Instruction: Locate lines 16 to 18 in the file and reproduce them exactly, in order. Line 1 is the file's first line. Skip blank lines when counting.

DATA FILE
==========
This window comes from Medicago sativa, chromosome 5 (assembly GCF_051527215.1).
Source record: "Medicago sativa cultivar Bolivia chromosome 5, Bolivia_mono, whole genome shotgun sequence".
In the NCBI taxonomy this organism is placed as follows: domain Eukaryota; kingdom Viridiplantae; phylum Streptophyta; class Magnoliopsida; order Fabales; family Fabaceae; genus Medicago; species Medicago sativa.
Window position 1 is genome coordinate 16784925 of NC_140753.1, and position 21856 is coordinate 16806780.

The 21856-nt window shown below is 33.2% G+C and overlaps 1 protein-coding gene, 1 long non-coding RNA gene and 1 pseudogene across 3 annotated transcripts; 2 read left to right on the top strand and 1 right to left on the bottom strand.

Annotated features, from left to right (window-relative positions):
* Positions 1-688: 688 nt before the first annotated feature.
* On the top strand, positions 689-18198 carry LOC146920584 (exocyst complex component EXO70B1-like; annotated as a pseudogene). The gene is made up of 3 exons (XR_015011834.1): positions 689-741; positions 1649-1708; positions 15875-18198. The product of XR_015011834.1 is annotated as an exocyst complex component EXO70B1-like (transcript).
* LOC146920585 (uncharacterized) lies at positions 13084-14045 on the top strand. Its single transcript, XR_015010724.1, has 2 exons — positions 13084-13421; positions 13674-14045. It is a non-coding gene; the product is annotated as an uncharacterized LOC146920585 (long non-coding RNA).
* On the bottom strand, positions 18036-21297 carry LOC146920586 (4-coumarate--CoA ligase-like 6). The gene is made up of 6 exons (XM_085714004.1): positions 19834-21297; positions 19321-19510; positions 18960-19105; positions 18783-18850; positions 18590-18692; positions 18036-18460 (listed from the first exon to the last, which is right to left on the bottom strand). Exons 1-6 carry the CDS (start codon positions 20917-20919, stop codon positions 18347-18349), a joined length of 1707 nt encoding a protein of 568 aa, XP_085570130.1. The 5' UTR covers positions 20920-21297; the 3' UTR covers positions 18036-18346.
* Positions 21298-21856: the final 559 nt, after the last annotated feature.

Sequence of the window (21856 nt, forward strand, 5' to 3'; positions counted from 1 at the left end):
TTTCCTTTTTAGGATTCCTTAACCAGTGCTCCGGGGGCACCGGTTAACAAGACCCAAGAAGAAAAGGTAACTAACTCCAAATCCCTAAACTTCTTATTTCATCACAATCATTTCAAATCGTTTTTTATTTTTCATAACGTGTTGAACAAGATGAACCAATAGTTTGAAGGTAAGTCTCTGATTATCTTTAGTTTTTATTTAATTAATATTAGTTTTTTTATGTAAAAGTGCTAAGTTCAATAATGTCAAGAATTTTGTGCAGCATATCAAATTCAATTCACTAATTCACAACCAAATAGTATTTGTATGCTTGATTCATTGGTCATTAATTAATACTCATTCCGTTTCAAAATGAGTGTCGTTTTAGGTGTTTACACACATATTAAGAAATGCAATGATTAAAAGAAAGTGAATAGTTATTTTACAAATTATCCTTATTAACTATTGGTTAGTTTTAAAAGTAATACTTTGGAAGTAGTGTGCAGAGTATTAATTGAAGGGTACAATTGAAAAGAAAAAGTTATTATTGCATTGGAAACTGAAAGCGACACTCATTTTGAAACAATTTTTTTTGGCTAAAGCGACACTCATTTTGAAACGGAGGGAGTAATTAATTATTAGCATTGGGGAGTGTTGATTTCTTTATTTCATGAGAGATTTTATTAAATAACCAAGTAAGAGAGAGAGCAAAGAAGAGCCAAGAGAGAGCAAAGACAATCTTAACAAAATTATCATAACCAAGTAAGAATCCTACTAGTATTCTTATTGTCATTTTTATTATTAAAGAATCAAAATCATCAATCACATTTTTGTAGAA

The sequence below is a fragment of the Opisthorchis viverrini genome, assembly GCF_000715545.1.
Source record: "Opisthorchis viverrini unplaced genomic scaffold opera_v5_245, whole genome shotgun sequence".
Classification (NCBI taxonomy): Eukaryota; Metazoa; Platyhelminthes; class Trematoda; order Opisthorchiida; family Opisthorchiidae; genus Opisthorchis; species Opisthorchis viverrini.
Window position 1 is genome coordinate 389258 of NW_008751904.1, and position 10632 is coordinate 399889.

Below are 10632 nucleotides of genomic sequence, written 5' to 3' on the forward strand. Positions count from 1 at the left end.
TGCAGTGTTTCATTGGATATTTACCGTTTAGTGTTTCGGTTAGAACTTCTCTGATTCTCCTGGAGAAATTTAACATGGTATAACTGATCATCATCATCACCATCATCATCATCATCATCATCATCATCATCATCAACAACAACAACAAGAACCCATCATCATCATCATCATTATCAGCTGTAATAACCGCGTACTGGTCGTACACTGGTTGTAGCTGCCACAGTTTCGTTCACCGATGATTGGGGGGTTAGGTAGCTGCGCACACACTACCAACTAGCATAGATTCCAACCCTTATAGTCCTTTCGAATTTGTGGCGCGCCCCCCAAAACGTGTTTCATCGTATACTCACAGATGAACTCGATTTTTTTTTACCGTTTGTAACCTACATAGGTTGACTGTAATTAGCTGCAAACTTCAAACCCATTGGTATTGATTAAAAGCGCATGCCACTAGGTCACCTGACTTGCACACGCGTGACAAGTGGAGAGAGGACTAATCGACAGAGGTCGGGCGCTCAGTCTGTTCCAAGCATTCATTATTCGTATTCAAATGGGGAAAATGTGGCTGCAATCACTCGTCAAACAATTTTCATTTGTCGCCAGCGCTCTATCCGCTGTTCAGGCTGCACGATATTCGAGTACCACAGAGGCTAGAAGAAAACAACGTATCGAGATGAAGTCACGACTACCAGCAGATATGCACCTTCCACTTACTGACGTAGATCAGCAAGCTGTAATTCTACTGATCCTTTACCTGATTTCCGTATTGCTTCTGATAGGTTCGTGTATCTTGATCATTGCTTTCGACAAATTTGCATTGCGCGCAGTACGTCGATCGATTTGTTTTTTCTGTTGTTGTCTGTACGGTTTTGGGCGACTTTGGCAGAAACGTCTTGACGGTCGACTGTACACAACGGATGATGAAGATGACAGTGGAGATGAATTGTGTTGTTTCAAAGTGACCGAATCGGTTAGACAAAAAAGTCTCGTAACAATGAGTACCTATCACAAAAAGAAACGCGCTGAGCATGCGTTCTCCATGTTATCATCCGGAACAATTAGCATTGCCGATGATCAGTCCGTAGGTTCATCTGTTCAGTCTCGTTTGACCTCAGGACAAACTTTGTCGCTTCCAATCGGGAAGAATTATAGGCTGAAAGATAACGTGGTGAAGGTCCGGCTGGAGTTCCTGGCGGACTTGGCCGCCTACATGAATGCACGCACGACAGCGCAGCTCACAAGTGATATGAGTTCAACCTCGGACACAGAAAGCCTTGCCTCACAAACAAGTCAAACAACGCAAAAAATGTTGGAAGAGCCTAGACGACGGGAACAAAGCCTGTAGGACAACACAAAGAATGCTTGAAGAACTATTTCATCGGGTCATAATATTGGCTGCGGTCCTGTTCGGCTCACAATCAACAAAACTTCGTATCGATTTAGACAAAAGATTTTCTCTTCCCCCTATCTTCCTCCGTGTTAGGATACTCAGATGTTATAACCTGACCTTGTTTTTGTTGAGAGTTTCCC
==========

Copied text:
Classification (NCBI taxonomy): Eukaryota; Metazoa; Platyhelminthes; class Trematoda; order Opisthorchiida; family Opisthorchiidae; genus Opisthorchis; species Opisthorchis viverrini.
Window position 1 is genome coordinate 389258 of NW_008751904.1, and position 10632 is coordinate 399889.

Below are 10632 nucleotides of genomic sequence, written 5' to 3' on the forward strand. Positions count from 1 at the left end.